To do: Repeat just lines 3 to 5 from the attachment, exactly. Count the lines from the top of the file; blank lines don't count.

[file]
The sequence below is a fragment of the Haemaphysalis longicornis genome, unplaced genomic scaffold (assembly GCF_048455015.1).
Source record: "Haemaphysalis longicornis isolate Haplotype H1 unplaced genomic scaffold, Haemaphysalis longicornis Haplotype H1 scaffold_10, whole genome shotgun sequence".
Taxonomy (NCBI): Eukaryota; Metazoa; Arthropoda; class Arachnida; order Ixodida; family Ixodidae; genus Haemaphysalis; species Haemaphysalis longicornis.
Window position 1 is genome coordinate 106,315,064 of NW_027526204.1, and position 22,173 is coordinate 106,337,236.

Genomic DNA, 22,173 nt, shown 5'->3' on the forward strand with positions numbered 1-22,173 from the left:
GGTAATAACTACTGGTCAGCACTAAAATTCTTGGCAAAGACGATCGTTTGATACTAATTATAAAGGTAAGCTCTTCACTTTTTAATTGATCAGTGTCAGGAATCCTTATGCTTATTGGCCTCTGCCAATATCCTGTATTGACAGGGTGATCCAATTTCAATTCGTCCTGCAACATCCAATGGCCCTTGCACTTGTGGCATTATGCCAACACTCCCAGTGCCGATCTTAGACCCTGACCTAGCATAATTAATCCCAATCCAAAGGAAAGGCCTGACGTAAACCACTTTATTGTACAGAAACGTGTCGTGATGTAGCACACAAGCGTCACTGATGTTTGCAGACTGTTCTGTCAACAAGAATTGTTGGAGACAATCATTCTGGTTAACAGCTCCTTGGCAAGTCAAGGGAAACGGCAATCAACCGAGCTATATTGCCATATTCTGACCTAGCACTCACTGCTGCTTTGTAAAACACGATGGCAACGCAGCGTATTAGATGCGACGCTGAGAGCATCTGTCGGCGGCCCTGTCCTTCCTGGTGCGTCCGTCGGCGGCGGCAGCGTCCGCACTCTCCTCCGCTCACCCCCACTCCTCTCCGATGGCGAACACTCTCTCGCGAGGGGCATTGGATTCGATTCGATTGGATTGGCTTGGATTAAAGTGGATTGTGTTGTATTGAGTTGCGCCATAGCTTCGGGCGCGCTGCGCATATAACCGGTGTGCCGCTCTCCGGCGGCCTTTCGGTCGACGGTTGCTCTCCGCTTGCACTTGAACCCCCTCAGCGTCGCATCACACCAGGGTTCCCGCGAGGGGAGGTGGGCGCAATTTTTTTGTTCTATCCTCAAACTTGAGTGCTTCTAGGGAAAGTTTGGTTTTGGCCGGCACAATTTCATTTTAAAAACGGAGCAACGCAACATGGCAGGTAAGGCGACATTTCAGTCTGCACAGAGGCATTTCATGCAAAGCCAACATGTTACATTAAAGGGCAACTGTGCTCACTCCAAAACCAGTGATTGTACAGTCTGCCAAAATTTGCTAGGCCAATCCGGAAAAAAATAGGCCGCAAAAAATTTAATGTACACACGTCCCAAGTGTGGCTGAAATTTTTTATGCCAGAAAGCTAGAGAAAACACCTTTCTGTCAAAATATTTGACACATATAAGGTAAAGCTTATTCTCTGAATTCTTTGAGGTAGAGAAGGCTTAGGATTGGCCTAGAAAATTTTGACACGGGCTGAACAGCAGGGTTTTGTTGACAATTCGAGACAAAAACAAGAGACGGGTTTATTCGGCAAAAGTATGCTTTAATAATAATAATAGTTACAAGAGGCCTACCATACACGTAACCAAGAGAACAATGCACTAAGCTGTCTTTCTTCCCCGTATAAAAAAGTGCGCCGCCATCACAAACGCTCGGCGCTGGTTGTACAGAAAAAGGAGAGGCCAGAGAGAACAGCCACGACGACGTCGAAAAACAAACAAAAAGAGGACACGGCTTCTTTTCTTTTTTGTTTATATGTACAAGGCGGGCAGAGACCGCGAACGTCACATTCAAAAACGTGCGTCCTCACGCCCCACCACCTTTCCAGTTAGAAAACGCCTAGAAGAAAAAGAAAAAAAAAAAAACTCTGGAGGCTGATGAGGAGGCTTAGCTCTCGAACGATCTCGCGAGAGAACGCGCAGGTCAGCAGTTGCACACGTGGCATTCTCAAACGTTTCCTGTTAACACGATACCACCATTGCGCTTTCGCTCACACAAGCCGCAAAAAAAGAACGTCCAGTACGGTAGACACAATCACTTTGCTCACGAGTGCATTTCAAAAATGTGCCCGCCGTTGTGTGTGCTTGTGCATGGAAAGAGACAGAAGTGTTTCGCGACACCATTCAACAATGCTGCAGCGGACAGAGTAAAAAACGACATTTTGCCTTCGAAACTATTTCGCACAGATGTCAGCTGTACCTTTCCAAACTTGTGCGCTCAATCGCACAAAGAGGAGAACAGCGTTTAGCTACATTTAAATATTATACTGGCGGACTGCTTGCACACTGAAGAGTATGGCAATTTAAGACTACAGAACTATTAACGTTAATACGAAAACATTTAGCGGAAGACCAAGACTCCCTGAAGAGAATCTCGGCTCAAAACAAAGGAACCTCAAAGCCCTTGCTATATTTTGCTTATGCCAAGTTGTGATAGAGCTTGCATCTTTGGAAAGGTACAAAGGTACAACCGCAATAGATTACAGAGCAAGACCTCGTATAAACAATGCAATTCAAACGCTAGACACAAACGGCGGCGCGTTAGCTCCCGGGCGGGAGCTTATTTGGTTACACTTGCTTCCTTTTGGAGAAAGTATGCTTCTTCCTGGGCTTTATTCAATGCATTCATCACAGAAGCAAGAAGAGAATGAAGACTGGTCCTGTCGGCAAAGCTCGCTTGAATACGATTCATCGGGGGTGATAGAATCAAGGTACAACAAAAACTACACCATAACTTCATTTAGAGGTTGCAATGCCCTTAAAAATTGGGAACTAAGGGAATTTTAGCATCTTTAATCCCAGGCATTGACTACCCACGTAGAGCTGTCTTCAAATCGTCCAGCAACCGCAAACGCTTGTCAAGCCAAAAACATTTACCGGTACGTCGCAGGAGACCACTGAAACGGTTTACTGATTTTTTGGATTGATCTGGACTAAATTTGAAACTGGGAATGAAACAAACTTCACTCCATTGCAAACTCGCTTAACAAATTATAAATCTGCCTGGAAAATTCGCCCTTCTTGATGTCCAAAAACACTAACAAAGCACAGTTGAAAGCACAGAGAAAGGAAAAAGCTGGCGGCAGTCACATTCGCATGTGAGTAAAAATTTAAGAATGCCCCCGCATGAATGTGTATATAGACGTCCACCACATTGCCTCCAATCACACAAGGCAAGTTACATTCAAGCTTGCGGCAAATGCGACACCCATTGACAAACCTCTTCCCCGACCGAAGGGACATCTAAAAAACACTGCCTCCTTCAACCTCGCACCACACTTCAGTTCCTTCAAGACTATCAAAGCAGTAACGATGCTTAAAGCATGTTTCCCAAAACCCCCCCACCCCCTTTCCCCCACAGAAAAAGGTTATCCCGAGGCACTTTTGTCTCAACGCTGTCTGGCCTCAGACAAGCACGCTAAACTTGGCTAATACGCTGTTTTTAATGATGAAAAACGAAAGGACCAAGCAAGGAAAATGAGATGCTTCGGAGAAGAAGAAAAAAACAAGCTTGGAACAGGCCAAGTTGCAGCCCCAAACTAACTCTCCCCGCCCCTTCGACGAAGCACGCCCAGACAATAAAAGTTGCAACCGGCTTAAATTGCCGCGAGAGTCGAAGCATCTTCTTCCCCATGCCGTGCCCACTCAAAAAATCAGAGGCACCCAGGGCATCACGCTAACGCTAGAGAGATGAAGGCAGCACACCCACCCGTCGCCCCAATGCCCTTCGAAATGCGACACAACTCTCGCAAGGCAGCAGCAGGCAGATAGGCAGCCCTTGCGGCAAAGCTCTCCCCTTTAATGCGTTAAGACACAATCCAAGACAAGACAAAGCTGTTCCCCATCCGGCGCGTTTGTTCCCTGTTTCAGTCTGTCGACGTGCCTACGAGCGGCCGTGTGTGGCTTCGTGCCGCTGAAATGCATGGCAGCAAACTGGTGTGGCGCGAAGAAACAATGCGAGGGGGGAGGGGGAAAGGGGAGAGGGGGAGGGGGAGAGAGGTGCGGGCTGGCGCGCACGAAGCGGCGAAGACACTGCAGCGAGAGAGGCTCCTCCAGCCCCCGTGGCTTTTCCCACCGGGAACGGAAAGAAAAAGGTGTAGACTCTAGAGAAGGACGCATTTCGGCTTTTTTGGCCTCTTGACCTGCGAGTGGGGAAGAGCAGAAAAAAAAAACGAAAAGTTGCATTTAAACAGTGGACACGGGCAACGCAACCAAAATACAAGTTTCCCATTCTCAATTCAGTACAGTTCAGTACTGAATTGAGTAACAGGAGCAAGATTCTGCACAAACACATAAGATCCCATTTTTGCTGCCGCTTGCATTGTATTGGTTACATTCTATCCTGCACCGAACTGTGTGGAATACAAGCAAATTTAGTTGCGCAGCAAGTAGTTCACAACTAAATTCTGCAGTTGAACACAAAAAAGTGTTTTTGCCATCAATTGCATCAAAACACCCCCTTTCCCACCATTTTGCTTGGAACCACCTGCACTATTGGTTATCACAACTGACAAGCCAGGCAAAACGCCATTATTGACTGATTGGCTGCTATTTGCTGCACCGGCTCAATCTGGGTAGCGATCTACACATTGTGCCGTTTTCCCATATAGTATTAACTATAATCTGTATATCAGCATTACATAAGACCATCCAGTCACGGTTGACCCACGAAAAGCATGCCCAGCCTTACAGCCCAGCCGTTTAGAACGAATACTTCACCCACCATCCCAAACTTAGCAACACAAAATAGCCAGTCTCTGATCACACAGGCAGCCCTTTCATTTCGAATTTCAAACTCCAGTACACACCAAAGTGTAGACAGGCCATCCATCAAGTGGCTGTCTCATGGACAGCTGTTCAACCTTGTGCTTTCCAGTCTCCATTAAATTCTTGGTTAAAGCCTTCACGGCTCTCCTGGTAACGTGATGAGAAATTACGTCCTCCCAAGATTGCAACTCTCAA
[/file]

Taxonomy (NCBI): Eukaryota; Metazoa; Arthropoda; class Arachnida; order Ixodida; family Ixodidae; genus Haemaphysalis; species Haemaphysalis longicornis.
Window position 1 is genome coordinate 106,315,064 of NW_027526204.1, and position 22,173 is coordinate 106,337,236.

Genomic DNA, 22,173 nt, shown 5'->3' on the forward strand with positions numbered 1-22,173 from the left: